Firstly I have to say that I greatly respect ReadWriteWeb. Partly because anyone who can build a global media empire from a Lower Hutt suburban home deserves kudos, but also because RWW founder and editor Richard Macmanus is a genuinely nice guy and a web visionary. But sometimes that vision gets a little distorted from the powerful effects of the Web 2.0 kool aid that Richard and the gang drink plenty of. One case in point is a recent post where Richard denied the claim that the end is nigh for the free model of Web 2.0.
In reviewing a blog post about DEMOfall08 that calls for an end to the free model, Richard says;
Where I disagree is the notion that the ‘free’ model of the Web has ended or will end soon. Online advertising has been a very powerful business model for many, including of course the master of this Web era, Google. While I do agree that consumer apps should explore alternative business models too, in my view the statement by Chris that "free isn’t a business model" just isn’t true. Clearly ‘free’ has been a business model for many – and will continue to do so as long as the online advertising portion of the total advertising pie keeps growing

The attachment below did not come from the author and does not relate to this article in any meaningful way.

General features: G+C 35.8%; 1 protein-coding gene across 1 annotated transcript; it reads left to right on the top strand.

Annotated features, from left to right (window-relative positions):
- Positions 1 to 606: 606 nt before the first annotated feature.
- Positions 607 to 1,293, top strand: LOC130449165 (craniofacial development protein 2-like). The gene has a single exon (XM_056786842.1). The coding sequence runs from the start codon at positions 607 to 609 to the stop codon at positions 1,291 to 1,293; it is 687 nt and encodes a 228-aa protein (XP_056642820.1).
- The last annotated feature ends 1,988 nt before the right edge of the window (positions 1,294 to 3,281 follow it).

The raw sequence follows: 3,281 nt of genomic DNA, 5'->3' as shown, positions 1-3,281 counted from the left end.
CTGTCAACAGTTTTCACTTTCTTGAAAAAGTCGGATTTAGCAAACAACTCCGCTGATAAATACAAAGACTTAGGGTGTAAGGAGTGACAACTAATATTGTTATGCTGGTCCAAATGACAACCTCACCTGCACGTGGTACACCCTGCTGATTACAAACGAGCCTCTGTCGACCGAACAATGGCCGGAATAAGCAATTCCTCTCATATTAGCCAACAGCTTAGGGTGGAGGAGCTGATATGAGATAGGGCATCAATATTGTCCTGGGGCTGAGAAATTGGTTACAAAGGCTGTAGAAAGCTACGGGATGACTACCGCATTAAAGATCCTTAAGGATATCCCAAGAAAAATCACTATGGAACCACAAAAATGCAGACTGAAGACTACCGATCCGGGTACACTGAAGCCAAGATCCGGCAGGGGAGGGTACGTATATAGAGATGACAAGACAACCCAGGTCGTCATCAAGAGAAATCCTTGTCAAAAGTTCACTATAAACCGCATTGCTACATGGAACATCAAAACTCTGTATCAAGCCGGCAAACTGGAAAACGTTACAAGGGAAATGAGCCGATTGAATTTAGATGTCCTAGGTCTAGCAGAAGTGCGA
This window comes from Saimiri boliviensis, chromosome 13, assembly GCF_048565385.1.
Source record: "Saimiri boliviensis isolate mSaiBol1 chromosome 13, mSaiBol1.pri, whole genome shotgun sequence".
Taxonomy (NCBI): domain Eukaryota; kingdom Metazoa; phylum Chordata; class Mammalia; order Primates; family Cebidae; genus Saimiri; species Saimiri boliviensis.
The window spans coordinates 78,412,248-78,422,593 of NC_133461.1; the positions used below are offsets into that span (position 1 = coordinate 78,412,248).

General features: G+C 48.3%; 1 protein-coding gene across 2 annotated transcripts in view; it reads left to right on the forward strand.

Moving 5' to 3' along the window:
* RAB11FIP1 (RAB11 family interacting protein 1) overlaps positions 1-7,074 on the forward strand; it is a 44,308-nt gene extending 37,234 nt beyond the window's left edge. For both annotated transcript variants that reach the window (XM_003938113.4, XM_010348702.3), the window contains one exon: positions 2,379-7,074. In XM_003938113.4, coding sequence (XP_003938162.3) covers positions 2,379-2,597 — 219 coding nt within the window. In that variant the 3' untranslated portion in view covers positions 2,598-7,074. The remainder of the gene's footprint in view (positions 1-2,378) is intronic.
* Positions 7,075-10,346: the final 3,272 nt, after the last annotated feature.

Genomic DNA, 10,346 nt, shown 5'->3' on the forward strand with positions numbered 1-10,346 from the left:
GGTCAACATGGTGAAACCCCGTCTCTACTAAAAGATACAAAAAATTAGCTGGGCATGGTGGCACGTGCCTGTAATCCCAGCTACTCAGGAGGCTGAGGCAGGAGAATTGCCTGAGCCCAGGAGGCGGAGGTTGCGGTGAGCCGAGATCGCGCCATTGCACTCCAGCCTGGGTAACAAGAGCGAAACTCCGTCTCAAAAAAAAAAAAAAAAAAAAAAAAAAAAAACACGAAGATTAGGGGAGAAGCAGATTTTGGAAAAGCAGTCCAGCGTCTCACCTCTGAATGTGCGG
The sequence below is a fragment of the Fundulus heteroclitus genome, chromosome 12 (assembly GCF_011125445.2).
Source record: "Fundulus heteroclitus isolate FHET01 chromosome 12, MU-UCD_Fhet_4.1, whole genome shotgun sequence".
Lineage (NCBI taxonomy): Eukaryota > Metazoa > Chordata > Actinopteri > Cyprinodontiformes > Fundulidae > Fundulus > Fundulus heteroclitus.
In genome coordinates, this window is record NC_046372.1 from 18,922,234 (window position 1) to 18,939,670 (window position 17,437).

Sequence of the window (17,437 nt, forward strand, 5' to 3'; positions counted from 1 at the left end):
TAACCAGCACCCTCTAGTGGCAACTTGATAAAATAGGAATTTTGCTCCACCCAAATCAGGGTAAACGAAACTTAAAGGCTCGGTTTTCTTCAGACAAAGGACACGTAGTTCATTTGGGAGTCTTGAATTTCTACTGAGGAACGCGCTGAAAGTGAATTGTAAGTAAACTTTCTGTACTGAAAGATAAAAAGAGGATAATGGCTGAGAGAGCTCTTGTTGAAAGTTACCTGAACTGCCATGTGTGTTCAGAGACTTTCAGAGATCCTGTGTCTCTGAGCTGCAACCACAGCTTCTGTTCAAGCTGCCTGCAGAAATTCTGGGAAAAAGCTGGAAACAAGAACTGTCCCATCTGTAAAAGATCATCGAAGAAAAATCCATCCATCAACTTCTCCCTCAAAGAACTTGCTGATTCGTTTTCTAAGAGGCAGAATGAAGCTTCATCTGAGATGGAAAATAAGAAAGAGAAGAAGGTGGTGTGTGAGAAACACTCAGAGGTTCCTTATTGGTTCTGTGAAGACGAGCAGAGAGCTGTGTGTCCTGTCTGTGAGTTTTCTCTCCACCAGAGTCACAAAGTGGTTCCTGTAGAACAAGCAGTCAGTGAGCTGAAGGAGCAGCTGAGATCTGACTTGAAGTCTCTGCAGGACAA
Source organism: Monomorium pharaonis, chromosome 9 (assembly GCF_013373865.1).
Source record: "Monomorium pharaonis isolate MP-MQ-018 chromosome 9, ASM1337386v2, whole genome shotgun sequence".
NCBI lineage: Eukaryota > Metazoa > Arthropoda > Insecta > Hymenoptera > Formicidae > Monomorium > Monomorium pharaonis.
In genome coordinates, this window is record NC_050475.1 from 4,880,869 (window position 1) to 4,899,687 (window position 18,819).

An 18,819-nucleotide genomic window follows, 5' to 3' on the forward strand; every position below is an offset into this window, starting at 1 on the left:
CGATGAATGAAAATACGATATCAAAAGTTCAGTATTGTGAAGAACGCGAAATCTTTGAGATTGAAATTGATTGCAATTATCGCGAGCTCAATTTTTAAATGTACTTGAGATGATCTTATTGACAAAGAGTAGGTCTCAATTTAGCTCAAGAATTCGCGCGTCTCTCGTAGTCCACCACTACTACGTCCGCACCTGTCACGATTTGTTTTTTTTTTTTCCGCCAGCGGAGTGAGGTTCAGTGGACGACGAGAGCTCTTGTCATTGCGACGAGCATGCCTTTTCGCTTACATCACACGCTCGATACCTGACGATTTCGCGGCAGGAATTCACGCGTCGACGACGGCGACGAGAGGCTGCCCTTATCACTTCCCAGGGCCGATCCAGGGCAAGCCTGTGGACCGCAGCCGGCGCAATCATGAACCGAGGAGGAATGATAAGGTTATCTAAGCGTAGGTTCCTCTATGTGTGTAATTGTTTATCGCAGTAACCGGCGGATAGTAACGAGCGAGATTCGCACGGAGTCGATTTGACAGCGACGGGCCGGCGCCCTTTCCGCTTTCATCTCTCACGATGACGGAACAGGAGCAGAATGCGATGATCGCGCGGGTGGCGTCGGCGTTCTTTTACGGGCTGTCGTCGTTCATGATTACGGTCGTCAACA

While people often cite the example of staggeringly successful businesses run on "free", such as Google, the fact is that these businesses are not in any sense free. As described in a previous post, Google monetises their "free" services via advertising revenue. This is a markedly different story from, for example, Twitter who has no real monetisation path.
I find it hard to understand how anyone can argue that services that are truly free (ie are neither charged for or paid for indirectly by a third party advertiser) are in any way sustainable. Business sustainability is about earning at least the same as you spend. Engineers, bandwidth and cool brand t-shirts require cash – no matter whether or not it’s coming in, it continues to go out and there is only so long that direction can be maintained.
In terms of the contention that online advertising is a pie that is going to continue to keep growing – given the economic environment we’re currently facing and the emergence of new technologies that could prove the end for the need or utility of online advertising, this is a pretty brave contention to make.